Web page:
Shawn and Ben knocked out the “Small Boys” leads in a couple of shots each, then headed to Quizno’s Canyon. Quizno’s is a tall (~20’), very skinny (1-2’ wide) canyon that had not really been pushed. The previous survey teams got squeezed out at the bottom of the canyon, but they thought there might be potential to keep going at the top. So, Ben and Shawn did just that, finding ~200 ft of passage before it became obstructed by pendants, but it keeps going. It will require some judicious pendant removal to survey it.
Meanwhile, the 3M team started our survey in wide, low passage that seemed very unlikely to go anywhere, but after two shots it annoyingly began to open up – wouldn’t this lead ever die? We enjoyed several more shots in very muddy passage that alternated between belly crawls (1’ tall or slightly less) and nice sized passage (4-6’ tall). After about 9 shots the passage split, with an upper level going off of the left side of the passage. What? Another lead? Damn it, we were supposed to finish this today!!#% After some recon of the two passages, it seemed likely that we would not finish everything. We had already been in the cave for 10 hours, and we were looking at several more hours of survey. So, after some discussion, we decided to do the upper level as it appeared to have more passage. After 5 shots, the passage got too tight for everyone to get through, so we decided to leave it for a “Small Boys” team. We then went back and finished off the lower level. Oh well, looks like one more trip to finish off 3M. Of course, this wasn’t a big footage day. Shawn and Ben, 71.4 ft; 3M, 256.0 ft (327.4 ft total). This brought 3M to over 1800 ft long, and the UL2 total is now 7,710.4 ft surveyed.
Dec. 26-29– Dan Lamping, Bob Lerch, Joe Sikorski, and Tony Schmitt were originally going to camp at Jerry’s Cairns and then continue the survey of DL7. However, the weather had other plans with heavy downpours that had brought Thunder River roaring to life once again. Knowing better than to risk being trapped in Lower Thunder, we decided to go to the Carroll River arm and camp at the Lunch Room. We had many sides to continue pushing in this part of the cave, and it does not pose a flood hazard. On the 27th, we decided to head to CL3 (R10 in the old system) to see if we could finish it off. We broke into two teams, leap-frogging through winding canyon passage. Eventually, the passage changed to bedding plane controlled (wide and low), and we knew we were getting near an end. This very nice side passage, that we named the Dagobah System, ends in a round-shaped room with a rise pool spring that is the source of water to its stream. It taped out at just over 1200 ft total.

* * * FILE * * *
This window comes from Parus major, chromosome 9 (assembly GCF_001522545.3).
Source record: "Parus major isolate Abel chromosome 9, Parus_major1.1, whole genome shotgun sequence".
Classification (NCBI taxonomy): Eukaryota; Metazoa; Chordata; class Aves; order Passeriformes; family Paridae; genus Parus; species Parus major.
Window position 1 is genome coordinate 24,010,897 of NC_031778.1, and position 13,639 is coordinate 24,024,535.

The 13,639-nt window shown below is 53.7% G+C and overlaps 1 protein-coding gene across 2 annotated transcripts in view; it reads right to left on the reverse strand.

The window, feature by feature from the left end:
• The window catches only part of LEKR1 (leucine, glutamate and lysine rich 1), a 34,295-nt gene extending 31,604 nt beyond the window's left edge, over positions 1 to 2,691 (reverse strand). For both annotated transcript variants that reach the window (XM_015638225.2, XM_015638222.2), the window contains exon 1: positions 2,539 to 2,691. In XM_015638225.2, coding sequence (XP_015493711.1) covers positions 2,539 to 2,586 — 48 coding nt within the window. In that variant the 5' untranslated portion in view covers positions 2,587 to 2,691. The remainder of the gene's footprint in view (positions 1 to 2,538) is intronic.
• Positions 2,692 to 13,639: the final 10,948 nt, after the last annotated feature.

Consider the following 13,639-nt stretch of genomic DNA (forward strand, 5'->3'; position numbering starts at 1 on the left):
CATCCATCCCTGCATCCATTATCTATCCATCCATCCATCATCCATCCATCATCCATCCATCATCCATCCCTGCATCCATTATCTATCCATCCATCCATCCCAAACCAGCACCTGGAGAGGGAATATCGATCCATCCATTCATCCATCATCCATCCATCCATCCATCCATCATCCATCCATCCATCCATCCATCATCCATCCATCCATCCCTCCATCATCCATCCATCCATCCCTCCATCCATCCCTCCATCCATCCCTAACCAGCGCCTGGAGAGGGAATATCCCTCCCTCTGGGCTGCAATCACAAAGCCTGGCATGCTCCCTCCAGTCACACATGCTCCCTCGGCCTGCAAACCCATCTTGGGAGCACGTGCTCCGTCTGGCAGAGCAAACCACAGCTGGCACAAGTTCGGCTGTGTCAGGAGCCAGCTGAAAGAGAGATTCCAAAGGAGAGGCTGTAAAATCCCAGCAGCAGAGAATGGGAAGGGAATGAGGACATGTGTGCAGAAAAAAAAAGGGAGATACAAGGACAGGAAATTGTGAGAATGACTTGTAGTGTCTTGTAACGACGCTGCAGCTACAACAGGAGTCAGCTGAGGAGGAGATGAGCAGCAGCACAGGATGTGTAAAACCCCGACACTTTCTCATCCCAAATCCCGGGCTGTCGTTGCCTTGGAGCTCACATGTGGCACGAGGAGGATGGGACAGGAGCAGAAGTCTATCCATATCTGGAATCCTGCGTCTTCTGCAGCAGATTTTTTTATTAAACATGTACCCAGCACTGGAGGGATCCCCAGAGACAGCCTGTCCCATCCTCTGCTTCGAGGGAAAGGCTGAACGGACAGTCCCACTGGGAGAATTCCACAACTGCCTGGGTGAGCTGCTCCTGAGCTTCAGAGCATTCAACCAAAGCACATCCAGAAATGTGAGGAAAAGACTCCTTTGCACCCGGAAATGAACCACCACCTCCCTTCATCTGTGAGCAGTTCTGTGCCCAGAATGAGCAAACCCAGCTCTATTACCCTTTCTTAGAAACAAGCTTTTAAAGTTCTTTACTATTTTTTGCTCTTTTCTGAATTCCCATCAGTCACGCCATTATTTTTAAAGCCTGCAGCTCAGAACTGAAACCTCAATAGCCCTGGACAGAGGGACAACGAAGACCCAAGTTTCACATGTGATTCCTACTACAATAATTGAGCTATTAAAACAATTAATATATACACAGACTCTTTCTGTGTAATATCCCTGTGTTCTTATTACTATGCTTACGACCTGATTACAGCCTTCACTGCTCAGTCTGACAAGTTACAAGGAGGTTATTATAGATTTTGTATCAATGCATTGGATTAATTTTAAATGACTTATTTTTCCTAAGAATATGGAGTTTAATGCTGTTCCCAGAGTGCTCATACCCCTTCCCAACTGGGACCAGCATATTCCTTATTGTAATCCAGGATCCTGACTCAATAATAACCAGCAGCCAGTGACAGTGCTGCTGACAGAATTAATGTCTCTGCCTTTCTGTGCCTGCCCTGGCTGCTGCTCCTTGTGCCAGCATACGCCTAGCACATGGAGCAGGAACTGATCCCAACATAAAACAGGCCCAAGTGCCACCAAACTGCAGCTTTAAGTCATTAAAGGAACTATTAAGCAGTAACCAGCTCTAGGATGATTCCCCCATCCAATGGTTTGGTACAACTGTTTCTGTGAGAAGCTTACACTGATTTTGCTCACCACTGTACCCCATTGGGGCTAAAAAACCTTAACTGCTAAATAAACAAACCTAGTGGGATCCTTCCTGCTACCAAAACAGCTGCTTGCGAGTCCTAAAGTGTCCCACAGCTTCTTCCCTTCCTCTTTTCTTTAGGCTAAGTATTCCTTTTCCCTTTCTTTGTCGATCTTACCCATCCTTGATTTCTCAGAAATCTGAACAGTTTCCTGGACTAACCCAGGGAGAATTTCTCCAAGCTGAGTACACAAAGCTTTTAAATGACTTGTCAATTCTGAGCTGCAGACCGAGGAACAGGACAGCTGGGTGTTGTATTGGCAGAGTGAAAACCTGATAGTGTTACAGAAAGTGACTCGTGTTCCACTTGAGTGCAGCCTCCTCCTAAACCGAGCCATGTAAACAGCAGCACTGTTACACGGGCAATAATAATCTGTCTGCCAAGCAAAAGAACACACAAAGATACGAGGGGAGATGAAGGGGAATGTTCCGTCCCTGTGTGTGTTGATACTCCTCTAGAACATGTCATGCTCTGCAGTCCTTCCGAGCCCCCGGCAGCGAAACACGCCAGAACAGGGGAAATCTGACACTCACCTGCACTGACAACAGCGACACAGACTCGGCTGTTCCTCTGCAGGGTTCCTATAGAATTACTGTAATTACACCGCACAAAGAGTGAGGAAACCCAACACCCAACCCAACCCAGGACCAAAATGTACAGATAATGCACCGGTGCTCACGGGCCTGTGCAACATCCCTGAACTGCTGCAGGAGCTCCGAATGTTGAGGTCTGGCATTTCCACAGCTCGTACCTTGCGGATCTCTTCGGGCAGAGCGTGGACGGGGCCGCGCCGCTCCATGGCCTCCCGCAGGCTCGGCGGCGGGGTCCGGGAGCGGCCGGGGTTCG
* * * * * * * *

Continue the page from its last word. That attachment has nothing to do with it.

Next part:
On the 28th, we headed to CR4 (L12 in the old system). This side passage is near Paradise Passage at the beginning of the large bend in the Carroll River trunk. It is an innocuous 7 ft tall, 5 ft wide stream channel tributary about half filled with water and deep mud. The notes from Dwight Weaver indicated that the passage “supposedly becomes very unstable.” I had been on a team that shot about 100 ft into it and recall that it was just a V-shaped muddy stream passage with mud-covered walls. We picked up that old survey, and shot through a knee-deep mud trough for many shots before coming to a wall of mud-covered breakdown. The breakdown forced us to the right (looking in), where we surveyed to a hole going up through loose breakdown. It was the only way on, clearly going into a large black void, and obviously what Weaver’s notes were referring to. After some assessment, we realized that one wall was bedrock while the other was loose and large breakdown jumbled together in an unstable arrangement. By carefully keeping your back against the bedrock, you can slowly work your way up without touching the breakdown. The hole opens up to a very nice piece of isolated trunk passage that we named the Trunk in the Junk Room, its 86 ft long and about 20 ft tall at its tallest point. We decided to end the survey here extending the total distance surveyed in CR4 to 420 ft so far, but there a couple of not-so-promising leads going off of the southwestern corner of the Trunk in the Junk Room. It wasn’t a big footage trip, but we saw some nice side passages. Footage totals: 523 ft in CL3; 319.5 ft in CR4. Trip total, 842.5 ft.
We ended 2008 with 4584.4 ft of new survey in the books, bringing the total surveyed to 90,736.6 ft (17.18 miles) and estimated passage length of 83,957.3 ft (15.90 miles).